again he would point to something on the ground before him.
The village was in an uproar instantly. Armed men rushed from the
interior of many a hut and raced madly across the clearing toward the
excited sentry. After them trooped the old men, and the women and
children until, in a moment, the village was deserted.
Tarzan of the Apes knew that they had found the body of his victim, but
that interested him far less than the fact that no one remained in the
village to prevent his taking a supply of the arrows which lay below
Quickly and noiselessly he dropped to the ground beside the cauldron of
poison. For a moment he stood motionless, his quick, bright eyes
scanning the interior of the palisade.
No one was in sight. His eyes rested upon the open doorway of a nearby
hut. He would take a look within, thought Tarzan, and so, cautiously,
he approached the low thatched building.
For a moment he stood without, listening intently. There was no sound,
and he glided into the semi-darkness of the interior.
Weapons hung against the walls--long spears, strangely shaped knives, a
couple of narrow shields. In the center of the room was a cooking pot,
and at the far end a litter of dry grasses covered by woven mats which
evidently served the owners as beds and bedding. Several human skulls
lay upon the floor.
Tarzan of the Apes felt of each article, hefted the spears, smelled of
them, for he "saw" largely through his sensitive and highly trained
nostrils. He determined to own one of these long, pointed sticks, but
he could not take one on this trip because of the arrows he meant to
As he took each article from the walls, he placed it in a pile in the
center of the room. On top of all he placed the cooking pot, inverted,
and on top of this he laid one of the grinning skulls, upon which he
fastened the headdress of the dead Kulonga.
Then he stood back, surveyed his work, and grinned. Tarzan of the Apes
enjoyed a joke.
But now he heard, outside, the sounds of many voices, and long mournful
howls, and mighty wailing. He was startled. Had he remained too long?
Quickly he reached the doorway and peered down the village street
toward the village gate.
The natives were not yet in sight, though he could plainly hear them
approaching across the plantation. They must be very near.
Like a flash he
Pausing momentarily in the full light of the gorgeous African moon the creature turned an attentive ear to the rear and then, his head lifted, his features might readily have been discerned in the moonlight.Page 16
It was better to fly, carrying in my bosom a shred of hope, than to remain and, with my priesthood, abandon hope forever.Page 26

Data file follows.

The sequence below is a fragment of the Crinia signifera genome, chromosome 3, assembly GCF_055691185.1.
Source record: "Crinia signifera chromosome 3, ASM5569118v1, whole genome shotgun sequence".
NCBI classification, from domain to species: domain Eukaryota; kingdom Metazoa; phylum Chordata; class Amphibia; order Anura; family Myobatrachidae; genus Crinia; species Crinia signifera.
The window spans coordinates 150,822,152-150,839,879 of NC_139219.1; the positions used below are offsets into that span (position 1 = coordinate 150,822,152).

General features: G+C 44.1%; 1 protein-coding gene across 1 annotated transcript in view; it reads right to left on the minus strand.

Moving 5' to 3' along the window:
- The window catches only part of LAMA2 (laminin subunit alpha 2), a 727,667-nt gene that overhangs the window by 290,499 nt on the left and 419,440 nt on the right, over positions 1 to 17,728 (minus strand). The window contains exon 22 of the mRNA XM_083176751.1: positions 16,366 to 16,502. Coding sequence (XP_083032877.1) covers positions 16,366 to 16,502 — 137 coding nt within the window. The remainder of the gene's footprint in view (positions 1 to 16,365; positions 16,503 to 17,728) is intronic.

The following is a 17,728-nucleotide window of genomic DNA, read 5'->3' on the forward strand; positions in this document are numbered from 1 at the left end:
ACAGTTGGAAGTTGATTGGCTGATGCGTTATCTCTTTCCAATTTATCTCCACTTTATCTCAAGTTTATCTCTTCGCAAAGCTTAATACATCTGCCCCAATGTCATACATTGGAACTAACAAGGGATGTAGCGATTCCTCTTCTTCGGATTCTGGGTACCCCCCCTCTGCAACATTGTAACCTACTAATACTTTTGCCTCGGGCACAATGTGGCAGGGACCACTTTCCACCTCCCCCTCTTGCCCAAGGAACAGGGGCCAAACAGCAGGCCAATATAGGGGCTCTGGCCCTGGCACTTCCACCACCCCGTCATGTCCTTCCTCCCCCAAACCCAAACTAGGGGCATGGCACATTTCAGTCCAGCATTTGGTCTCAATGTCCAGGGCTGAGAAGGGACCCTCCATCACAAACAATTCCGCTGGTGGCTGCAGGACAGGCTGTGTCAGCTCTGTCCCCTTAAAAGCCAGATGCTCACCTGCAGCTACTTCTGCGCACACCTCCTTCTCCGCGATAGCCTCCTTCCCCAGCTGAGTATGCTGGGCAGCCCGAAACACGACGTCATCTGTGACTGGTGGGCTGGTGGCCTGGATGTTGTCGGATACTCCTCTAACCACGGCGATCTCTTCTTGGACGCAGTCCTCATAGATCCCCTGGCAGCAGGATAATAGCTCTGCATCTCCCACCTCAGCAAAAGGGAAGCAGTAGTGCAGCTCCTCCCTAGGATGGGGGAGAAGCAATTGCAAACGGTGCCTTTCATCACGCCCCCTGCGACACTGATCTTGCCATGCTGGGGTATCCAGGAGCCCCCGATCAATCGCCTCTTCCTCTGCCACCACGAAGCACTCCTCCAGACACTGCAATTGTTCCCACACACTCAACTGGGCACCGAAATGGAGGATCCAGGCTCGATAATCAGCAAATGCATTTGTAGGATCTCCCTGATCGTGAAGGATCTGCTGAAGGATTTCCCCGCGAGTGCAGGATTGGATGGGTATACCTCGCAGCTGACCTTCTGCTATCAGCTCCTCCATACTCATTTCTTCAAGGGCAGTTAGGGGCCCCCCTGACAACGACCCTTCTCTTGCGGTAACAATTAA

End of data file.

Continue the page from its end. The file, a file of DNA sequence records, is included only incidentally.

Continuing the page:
Tarzan braced himself for the coming shock when the creature's body should have fallen the full length of the rope and as it did there was a snap of the vertebrae that rose sickeningly in the momentary silence that had followed the doomed man's departing scream.Page 45
He was about to chance an immediate descent when there occurred to him a thought that brought a grin to his savage lips--a thought that was born of the name the Waz-don had given him--Tarzan-jad-guru--Tarzan the Terrible--and a recollection of the days when he had delighted in baiting the blacks of the distant jungle of his birth.Page 47
She tried to scream but no sound issued from her lips.Page 70
By experimenting with his staff, however, he found that he could bring it to a halt by reaching forward and striking the thing upon its beaklike snout.Page 78
" The effect of this statement, made so casually, was marked in the expressions and excited whispers of the now awe-struck assemblage.Page 96
Lu-don stood with his face turned toward the heavens and his arms outstretched.Page 125
" "Bid her enter," Jane heard a sweet voice from within command.Page 135
Setting his cresset upon the ground, Pan-sat commenced hurriedly to toss the bits of broken stone aside, presently revealing a small aperture at the base of the wall upon the opposite side of which there appeared to be a further accumulation of rubble.Page 147
through the forest searching for food which she found in abundance.Page 152
" Mo-sar, his heart filled with terror and indecision, turned questioningly toward the priests.Page 155
It would arouse in his mind no suspicion were you to do the same, and let the high priest of Tu-lur invite him to the temple and gathering all the priests make a great show of belief in his kinship to Jad-ben-Otho.Page 181
Presently he realized his knees were bleeding and that they hurt him.Page 187
"Whee-oo!" shouted Tarzan and struck the hideous snout with the shaft of the spear.Page 193
Now the warrior knew, as in fact nearly all Pal-ul-don knew, that there was no strong bond between the temple and the palace at Ja-lur and that Ja-don only suffered the presence of the priests and permitted their cruel and abhorrent acts because of the fact that these things had been the custom of the Ho-don of Pal-ul-don for countless ages, and rash indeed must have been the man who would have attempted to interfere with the priests or their ceremonies.Page 197
With the impetuosity of a charging bull he rushed into the chamber in pursuit of Pan-sat to find himself, when the hangings dropped behind him, in utter darkness.Page 201
He fretted and chafed at the chance that had denied him participation in.Page 215
Horns, ivory.Page 219